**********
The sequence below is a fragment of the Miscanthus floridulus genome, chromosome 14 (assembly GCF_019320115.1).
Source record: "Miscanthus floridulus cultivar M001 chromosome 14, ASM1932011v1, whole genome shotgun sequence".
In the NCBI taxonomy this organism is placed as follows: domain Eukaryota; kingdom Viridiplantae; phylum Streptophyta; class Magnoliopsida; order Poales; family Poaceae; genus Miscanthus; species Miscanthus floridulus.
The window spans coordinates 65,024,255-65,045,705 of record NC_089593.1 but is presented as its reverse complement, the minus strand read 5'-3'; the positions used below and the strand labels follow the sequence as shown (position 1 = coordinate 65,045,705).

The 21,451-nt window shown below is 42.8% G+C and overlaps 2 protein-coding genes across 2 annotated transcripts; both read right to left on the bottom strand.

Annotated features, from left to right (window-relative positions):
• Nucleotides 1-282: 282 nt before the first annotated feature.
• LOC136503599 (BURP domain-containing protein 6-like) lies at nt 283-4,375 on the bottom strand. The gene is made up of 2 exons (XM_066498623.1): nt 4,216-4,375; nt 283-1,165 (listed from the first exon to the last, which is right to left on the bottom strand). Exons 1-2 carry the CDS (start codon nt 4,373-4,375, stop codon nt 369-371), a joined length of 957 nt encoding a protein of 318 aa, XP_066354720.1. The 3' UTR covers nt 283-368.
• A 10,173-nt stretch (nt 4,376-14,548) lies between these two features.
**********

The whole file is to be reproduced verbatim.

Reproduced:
The sequence below is a fragment of the Miscanthus floridulus genome, chromosome 14 (assembly GCF_019320115.1).
Source record: "Miscanthus floridulus cultivar M001 chromosome 14, ASM1932011v1, whole genome shotgun sequence".
In the NCBI taxonomy this organism is placed as follows: domain Eukaryota; kingdom Viridiplantae; phylum Streptophyta; class Magnoliopsida; order Poales; family Poaceae; genus Miscanthus; species Miscanthus floridulus.
The window spans coordinates 65,024,255-65,045,705 of record NC_089593.1 but is presented as its reverse complement, the minus strand read 5'-3'; the positions used below and the strand labels follow the sequence as shown (position 1 = coordinate 65,045,705).

The 21,451-nt window shown below is 42.8% G+C and overlaps 2 protein-coding genes across 2 annotated transcripts; both read right to left on the bottom strand.

Annotated features, from left to right (window-relative positions):
• Nucleotides 1-282: 282 nt before the first annotated feature.
• LOC136503599 (BURP domain-containing protein 6-like) lies at nt 283-4,375 on the bottom strand. The gene is made up of 2 exons (XM_066498623.1): nt 4,216-4,375; nt 283-1,165 (listed from the first exon to the last, which is right to left on the bottom strand). Exons 1-2 carry the CDS (start codon nt 4,373-4,375, stop codon nt 369-371), a joined length of 957 nt encoding a protein of 318 aa, XP_066354720.1. The 3' UTR covers nt 283-368.
• A 10,173-nt stretch (nt 4,376-14,548) lies between these two features.